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Japan's weather agency website starts carrying ads in controversial move

Ad spaces on the Japan Meteorological Agency (JMA) website are outlined in red in this image provided by the agency.
An ad space is seen outlined in red on the Japan Meteorological Agency (JMA) mobile site's page for mapping raincloud movements, landslide risks and other emergency information, in this image provided by the agency.

TOKYO -- In a highly unusual move for a Japanese public institution, the country's weather agency website started carrying ads on Sept. 15.

    The Japan Meteorological Agency (JMA) website gets about 7.9 billion hits per year, traffic projected to generate significant ad income that the agency judged could be used to help defray it costs. The ads will appear not just on the weather forecast and cloud map pages, but also on those directly concerning public safety in emergencies, such as the landslide risk map page, drawing criticism from both inside and outside the government.

    The JMA pays a private company some 240 million yen (about $2.63 million) per year to manage its website. The agency has awarded an ad display contract to an advertising firm lasting until February 2021. Under the contract, the ad firm will apparently get to keep all the revenue generated by the JMA site ads in exchange for paying the webpage management company 87 million yen, reducing the JMA's own webpage fee to 153 million yen for the year.

    The JMA site will host real-time advertising, or ads that change depending on the visitor's search and page viewing history. While the ads will appear on emergency safety-related pages, the agency claims that it has set standards for keeping them off the site, including if the adverts "risk violating public order or morals," and ads that "the JMA judges are inappropriate."

    The agency's budget has been cut by some 2.5 billion yen over the past decade. At a July news conference, JMA chief Yasuo Sekita told reporters, "Hosting web advertisements is expected to produce a certain amount of income. It's necessary to undertake this kind of step to reduce the burden on the people of Japan if even by just a little."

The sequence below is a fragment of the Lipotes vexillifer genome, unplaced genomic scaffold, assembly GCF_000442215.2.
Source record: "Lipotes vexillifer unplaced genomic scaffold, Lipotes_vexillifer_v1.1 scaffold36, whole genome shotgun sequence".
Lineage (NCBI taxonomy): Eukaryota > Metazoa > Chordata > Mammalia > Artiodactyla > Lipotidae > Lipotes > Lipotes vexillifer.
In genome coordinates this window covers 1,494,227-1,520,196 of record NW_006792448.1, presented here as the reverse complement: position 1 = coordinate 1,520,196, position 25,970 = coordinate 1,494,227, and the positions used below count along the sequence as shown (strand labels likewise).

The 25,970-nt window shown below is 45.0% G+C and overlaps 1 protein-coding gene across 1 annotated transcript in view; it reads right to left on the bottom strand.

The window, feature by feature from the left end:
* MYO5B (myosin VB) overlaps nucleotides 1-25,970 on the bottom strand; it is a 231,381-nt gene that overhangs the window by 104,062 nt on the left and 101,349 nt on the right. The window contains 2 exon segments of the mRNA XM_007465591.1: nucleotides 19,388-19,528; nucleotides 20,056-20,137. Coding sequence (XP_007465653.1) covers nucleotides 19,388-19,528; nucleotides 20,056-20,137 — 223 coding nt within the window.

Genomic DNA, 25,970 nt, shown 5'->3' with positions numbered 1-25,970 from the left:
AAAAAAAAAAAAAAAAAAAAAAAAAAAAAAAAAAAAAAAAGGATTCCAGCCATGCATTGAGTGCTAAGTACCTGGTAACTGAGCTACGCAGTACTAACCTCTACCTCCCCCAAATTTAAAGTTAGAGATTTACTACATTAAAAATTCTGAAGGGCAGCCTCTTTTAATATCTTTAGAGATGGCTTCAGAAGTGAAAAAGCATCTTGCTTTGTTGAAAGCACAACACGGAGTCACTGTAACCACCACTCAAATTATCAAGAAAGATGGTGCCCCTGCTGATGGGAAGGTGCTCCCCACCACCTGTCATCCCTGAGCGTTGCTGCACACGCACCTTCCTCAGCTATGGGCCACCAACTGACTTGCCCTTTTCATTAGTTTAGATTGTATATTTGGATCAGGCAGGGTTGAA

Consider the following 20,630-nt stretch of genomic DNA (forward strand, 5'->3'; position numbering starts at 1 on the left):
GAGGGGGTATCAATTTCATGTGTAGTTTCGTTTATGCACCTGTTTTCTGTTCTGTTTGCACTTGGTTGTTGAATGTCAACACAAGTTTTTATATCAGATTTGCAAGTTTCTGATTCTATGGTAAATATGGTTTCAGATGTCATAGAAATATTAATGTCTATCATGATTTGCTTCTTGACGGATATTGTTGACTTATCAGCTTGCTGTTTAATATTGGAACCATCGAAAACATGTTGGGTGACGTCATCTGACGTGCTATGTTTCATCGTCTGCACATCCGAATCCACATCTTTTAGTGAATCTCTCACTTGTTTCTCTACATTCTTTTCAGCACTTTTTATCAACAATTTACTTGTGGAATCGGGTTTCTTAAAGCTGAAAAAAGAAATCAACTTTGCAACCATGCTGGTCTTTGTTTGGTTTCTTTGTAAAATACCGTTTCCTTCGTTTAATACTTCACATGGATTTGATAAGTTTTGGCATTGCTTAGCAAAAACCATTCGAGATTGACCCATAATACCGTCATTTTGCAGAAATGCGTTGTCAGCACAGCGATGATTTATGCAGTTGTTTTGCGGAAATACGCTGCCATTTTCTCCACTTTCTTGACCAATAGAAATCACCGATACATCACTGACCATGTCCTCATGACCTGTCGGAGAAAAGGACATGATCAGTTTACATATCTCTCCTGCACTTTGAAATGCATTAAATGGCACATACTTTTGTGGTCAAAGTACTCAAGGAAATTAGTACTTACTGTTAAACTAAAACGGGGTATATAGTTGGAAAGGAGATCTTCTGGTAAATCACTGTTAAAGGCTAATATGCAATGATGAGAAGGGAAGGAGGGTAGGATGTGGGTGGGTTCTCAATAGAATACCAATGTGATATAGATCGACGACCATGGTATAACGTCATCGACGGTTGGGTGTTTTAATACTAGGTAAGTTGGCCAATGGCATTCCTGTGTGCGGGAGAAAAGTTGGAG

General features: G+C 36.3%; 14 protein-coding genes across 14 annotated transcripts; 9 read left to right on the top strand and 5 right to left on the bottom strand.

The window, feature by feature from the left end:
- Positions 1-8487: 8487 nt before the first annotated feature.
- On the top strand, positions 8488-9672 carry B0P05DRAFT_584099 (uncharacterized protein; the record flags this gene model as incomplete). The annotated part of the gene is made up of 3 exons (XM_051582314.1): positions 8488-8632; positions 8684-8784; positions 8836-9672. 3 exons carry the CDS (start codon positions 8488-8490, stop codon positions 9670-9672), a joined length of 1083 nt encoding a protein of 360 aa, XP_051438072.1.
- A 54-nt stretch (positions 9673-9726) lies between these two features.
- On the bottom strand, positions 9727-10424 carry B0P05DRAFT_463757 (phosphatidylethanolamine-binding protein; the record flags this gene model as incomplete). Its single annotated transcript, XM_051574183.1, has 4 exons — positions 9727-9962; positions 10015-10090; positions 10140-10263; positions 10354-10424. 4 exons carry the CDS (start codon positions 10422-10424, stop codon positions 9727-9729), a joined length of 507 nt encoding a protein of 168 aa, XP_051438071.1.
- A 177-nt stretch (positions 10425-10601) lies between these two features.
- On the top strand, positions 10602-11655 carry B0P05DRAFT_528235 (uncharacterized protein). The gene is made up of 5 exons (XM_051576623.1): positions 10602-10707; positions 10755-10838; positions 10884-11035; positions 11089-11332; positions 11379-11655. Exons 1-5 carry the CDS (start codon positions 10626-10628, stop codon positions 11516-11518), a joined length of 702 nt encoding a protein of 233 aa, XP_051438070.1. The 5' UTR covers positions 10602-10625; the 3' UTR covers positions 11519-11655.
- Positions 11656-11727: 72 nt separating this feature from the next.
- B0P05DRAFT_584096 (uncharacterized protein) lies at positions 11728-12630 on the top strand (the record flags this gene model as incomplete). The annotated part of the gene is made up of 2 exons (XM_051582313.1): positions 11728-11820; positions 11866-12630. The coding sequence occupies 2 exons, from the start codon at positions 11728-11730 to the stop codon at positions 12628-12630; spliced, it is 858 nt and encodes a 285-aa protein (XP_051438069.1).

According to the JMA, the Foreign Ministry put ads on its website about five years ago, creating a precedent. A source close to the situation told the Mainichi Shimbun, "The Defense Ministry auctions off equipment on the internet among other measures, so every ministry and agency is doing something to reduce annual expenses. This (JMA) initiative is just another in a series."

    However, the labor union for Ministry of Land, Infrastructure, Transport and Tourism employees, which includes JMA staff, issued a statement in August opposing putting ads on the site, declaring, "The cost of running a website dedicated to providing information for the protection of the lives and property of the nation should be borne by the state. Hosting adverts should be stopped."

    Naoya Sekiya, an associate professor at the Center for Integrated Disaster Information Research at the University of Tokyo, told the Mainichi, "Setting aside regular weather forecasts, I don't believe there is such a thing as an ad that is appropriate to display during a natural disaster emergency. JMA site ads will also put commercial pressure on private weather information services. JMA information is intended to protect people from death or injury, so it should be funded from tax revenue."

    (Japanese original by Shinji Kurokawa, City News Department)

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